How to be original when everyone’s talking about the same subject

Following the death of former South African leader Nelson Mandela last week, tributes and reports on his life have dominated the news agenda.

Last week on my blog I wrote my own opinion piece about Mandela. To begin with I wasn’t really sure what I was going to say.

Mandela is one of the most iconic and significant world leaders many of us have seen in our lives. The news has been dominated with opinions about his life and career. When I started thinking about what I was going to write, I asked myself the question:

‘What can I add to the discussion about Mandela that hasn’t already been said?’

This got me thinking about how we can write original and interesting content about topics that everyone is talking about.

Nelson Mandela’s life is one story that’s so well known and documented that at first it seems difficult to find anything new to say.

In saying this, just because a subject is popular or topical doesn’t mean you won’t have anything interesting to say.

Here’s a few ideas on how to get started:

Look at what’s not being said:

I felt much of the coverage about Nelson Mandela focused on his ability to forgive his former oppressors and his desire to seek peace and reconciliation between blacks and whites.

All this is true but Mandela wasn’t a modern day saint he was a politician and political leader. An extremely skilled political leader as well.

I didn’t feel there had been enough emphasis or focus on his political skills and instincts and this was something I wanted to write about and remind people of.

It’s easy to repeat what everyone else is saying but sometimes you need to look at what’s not being said on a topic. That’s where you can look to be more original.

When you hear the same things being said about a story there’s a danger of falling into generalisations and cliches that don’t offer anything new.

The challenge is to find those angles or areas of a story that can be explored a bit further than the general consensus opinions. They are out there you just need to look for them.

Your audience still wants to hear from you

Because I write a blog covering topical news stories, I feel there are certain stories I have to comment on. The death of Nelson Mandela was one of those. I felt that if I didn’t comment on the death of one of the world’s most significant political leaders my blog would lack credibility.

Knowing this gave me that motivation to start writing. I have opinions about Nelson Mandela and admittedly some are similar to other people’s but regular readers of my blog would still want and expect to hear my thoughts.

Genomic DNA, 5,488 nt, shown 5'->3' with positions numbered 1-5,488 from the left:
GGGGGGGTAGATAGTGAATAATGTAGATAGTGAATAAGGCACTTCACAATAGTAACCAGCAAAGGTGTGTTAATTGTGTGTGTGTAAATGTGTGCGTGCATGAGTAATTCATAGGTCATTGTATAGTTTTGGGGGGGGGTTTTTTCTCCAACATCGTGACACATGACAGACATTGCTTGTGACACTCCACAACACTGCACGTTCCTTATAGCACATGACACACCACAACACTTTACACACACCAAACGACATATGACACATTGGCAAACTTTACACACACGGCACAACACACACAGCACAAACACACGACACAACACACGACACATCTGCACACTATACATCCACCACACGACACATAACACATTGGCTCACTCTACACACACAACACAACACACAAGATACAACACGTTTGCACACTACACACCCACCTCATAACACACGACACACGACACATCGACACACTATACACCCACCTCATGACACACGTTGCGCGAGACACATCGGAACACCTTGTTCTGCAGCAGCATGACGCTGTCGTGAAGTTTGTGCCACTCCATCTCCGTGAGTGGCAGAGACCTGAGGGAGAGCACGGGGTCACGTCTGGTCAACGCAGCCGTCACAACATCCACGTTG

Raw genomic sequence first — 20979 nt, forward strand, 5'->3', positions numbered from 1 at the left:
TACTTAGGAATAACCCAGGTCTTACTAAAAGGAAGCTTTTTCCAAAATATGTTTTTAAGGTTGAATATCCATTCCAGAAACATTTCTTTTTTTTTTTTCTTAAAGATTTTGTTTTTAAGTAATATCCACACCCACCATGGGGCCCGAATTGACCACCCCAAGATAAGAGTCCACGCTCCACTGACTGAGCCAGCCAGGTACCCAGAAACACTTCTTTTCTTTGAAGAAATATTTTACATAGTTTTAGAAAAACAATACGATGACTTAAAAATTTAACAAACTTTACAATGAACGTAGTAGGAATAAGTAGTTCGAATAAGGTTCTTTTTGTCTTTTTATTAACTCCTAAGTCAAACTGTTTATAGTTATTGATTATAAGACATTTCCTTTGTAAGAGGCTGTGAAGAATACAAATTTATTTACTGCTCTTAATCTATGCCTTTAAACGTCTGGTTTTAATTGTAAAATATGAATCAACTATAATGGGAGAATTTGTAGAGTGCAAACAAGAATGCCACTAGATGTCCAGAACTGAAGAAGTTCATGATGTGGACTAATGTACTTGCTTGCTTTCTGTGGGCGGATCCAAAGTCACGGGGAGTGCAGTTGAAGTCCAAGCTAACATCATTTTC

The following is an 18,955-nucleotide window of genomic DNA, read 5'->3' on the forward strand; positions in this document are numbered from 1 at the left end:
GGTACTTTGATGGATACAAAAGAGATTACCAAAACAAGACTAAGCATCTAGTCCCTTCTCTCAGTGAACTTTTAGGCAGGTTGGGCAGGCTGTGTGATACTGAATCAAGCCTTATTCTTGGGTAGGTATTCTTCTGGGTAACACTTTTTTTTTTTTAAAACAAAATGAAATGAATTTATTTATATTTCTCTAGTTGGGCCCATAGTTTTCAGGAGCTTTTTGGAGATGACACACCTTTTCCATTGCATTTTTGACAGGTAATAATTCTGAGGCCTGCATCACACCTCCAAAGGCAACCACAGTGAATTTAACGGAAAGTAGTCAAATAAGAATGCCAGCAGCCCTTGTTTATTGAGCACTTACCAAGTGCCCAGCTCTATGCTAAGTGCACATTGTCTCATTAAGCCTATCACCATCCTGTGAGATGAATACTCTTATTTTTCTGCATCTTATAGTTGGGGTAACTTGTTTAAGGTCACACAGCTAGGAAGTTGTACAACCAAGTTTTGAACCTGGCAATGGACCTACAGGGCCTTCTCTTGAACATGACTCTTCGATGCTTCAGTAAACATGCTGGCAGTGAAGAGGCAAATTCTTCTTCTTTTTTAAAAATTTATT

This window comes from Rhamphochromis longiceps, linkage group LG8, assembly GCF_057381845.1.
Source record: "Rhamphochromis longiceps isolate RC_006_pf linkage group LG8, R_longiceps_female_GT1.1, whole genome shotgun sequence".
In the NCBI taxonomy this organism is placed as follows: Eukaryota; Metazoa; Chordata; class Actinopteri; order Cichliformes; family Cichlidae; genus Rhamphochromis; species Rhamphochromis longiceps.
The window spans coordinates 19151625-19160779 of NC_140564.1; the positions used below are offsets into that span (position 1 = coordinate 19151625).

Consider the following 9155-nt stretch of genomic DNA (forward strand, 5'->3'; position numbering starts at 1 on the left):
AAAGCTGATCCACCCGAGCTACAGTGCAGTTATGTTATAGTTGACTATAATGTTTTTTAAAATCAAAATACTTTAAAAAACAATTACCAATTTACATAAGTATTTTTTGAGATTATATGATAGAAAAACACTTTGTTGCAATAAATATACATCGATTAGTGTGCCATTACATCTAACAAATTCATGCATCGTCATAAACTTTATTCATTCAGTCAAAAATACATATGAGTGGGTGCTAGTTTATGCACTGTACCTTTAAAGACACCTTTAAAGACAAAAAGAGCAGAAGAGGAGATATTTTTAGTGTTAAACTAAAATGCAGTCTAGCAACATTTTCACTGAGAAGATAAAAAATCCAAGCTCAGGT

Remember that people still want to hear what you’ve got to say. You shouldn’t automatically assume that everyone will already be familiar with your thoughts and opinions.

Think about what the story means to you? How does the story affect your audience. What do they need to know?

Make things personal

How does the story you’re writing about relate to you on a personal level?

When I was writing my thoughts on Nelson Mandela, I looked back to my childhood to make things more personal.

It was when I was a child that I first became aware of Mandela and the struggle against apartheid in South Africa.

In my blog post I spoke about how being a black child, the news reports from South Africa during the 1980s made me truly aware of racial discrimination in its most extreme form.

By the time of Mandela’s release from prison in 1990 it was one of the biggest news stories of my childhood – here was this figure I’d heard so much about that the world was finally going to see again for the first time in 27 years.

By looking at your own personal experiences and how a story has impacted on you – it will help in creating more original content. My childhood memories are unique to me.

Personal stories also help engage your reader as they’re learning something about you on a personal level and that will help them connect with you.

What have you written previously?

When I was thinking about what I wanted to say about Mandela, I decided to look back at a post I’d written in 2010 to mark the 20th anniversary of Mandela’s release from prison.

I knew there were thoughts on Mandela I wanted to use and expand on and this gave me the foundation to write my thoughts on Mandela.

One of the great things I love about having a blog is that all my old posts can now act as a resource. Sometimes you can forget some of the thoughts and opinions you might have had on a topic.

Stop worrying

Writing original content is one of the great challenges we face as writers but I think worrying about being original all the time only stops us from actually writing anything!

Certainly when it comes to blogging and social media, I look at my writing as being a conversation.

When we talk about topics with family, friends, work colleagues, we rarely say to people we have nothing new or original to say, we give our thoughts and opinions on things.

Our opinions might not always be ground-breakingly original but that’s not always the point.

Sometimes it’s important to just start writing, identify the points you want to make, think about why you want to make them and take it from there.

By building on your thoughts you can surprise yourself on just how original you can be on topics everyone has an opinion about.